‘Free, non-judgemental, accessible’: How your local library is a sanctuary of health and wellness
Far from just a spot for bookworms, the humble local library is at the frontline of the fight against a 'loneliness epidemic' - with a recent survey showing many people think it plays an important role in their mental health and wellbeing.
Last week I took part in a competition in one my subject in this semester called "Moving Text". The task was either to create a 3-panel adaptation of any classic novel, Lisa Brown's "Long Story Short" style, or to write a David Bader style haiku about that. I decided to do the 3-panel version, and fortunately won a Jane Austen book! :)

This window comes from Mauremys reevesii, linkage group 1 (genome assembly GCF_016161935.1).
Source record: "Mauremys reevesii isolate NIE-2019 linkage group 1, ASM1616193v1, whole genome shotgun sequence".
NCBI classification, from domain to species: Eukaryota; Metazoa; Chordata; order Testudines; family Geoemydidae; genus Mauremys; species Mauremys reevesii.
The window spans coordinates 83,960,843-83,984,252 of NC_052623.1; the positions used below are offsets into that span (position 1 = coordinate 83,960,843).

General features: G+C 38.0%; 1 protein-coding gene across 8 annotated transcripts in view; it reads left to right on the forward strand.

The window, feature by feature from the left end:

(Public domain image) So, before I had to dive in into the mysterious moors of Emily Bronte's Wuthering Heights, I was thinking to watch a movie adaptation of it, just to get a heads-up about the story-line. Usually I don't do this. I am a proud member of the club called "the book was better". But because this book was meant to be read as a textbook, not entirely for pleasure, I chose to attack the story by all means I get my hands on. I searched for it in Prime Video, found three movies, one was made in 1939, the other two were in some later years. I'm not sure why, I chose to watch the 1939 version. Probably because, in the back of my mind, I was expecting it to be closer to the original novel. So I watched it, and then read the book. And found out that the movie cut off the entire volume 2 of the book! I was really disappointed. But at the same time, it felt good to know that the book shall be better, always. :)